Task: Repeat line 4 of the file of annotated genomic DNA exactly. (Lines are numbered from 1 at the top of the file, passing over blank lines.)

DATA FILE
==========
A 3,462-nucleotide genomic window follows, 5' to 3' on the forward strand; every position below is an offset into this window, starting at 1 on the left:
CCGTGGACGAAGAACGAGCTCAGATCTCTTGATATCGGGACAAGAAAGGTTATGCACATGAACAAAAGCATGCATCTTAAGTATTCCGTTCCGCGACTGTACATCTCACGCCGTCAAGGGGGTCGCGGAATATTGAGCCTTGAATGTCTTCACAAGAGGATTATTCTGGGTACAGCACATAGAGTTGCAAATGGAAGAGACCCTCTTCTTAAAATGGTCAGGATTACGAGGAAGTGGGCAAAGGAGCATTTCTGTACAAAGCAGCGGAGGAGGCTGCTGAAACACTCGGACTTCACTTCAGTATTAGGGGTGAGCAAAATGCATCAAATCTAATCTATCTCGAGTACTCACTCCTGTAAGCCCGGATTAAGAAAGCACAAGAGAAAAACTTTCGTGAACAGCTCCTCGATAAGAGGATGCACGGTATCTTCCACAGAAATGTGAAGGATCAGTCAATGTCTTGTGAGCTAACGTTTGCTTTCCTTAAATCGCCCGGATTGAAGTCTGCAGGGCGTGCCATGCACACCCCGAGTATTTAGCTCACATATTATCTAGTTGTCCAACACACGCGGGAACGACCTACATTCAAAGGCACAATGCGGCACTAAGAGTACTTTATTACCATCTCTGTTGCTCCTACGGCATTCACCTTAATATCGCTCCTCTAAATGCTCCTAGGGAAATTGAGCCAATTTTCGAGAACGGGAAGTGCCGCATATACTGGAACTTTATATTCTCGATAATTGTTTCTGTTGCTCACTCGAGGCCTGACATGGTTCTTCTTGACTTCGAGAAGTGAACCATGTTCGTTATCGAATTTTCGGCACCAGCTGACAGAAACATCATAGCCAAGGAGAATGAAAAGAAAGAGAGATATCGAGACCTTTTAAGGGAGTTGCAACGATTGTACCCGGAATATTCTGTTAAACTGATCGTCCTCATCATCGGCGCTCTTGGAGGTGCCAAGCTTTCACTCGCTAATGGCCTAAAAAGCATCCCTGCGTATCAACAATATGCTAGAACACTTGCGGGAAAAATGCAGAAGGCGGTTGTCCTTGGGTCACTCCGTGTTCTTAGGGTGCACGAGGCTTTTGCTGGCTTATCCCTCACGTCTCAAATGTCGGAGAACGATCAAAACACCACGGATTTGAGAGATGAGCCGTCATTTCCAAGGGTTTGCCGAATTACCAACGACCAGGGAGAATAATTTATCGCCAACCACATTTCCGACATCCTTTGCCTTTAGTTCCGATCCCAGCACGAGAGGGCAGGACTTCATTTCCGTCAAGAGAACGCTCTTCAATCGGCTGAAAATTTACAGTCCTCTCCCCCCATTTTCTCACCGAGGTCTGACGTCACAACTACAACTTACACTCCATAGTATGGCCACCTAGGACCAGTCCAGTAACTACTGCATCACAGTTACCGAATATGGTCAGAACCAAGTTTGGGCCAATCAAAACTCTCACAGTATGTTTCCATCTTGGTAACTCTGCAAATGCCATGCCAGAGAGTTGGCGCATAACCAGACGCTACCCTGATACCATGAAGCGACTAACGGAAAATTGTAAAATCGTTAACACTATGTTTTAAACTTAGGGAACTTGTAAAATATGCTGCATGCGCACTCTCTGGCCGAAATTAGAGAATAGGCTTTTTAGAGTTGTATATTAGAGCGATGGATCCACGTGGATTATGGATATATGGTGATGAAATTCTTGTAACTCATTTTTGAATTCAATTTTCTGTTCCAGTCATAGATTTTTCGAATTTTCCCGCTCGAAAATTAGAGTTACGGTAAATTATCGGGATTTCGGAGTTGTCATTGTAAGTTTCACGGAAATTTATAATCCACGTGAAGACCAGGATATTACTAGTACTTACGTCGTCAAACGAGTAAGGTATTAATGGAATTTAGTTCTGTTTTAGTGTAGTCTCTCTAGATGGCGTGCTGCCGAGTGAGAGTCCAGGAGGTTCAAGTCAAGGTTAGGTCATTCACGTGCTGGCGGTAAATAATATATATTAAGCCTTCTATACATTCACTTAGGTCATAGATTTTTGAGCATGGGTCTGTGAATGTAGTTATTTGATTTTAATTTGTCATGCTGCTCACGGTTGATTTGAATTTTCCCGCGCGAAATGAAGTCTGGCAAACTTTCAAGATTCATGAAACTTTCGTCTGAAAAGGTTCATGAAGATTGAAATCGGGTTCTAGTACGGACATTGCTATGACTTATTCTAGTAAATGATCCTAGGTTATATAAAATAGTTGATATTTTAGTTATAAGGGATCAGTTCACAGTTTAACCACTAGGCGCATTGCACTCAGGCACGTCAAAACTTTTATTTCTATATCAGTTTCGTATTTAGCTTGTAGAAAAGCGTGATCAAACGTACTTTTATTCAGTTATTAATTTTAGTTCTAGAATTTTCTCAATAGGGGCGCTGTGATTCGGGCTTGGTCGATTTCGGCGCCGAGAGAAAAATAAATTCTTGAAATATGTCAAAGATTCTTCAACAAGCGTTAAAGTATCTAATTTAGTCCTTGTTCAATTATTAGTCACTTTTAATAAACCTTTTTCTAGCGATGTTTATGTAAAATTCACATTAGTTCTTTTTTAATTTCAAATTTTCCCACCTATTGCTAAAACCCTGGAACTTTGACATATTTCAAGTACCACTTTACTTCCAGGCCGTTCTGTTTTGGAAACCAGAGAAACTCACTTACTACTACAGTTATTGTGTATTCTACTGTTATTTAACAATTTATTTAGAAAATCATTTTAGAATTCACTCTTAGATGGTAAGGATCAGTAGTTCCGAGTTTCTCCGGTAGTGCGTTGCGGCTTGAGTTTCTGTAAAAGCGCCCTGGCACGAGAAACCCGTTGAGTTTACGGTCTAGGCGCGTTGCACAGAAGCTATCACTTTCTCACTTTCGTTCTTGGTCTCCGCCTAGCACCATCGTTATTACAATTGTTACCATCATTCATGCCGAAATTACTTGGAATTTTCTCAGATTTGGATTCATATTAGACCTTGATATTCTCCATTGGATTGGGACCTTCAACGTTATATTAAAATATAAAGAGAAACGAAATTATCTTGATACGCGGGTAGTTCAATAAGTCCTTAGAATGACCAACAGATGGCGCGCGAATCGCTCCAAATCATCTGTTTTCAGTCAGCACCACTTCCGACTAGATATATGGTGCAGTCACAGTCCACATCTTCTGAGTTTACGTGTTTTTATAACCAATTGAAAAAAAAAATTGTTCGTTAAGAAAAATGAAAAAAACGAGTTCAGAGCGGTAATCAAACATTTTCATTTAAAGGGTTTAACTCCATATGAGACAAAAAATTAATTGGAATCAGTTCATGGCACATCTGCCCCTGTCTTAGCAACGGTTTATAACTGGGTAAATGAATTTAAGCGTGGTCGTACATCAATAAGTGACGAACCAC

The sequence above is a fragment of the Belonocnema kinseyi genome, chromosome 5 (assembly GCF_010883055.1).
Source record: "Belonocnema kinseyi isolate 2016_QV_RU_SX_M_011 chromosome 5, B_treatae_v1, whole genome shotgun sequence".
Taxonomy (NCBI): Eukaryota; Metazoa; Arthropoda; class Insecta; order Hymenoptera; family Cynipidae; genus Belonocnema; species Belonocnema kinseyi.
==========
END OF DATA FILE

Source record: "Belonocnema kinseyi isolate 2016_QV_RU_SX_M_011 chromosome 5, B_treatae_v1, whole genome shotgun sequence".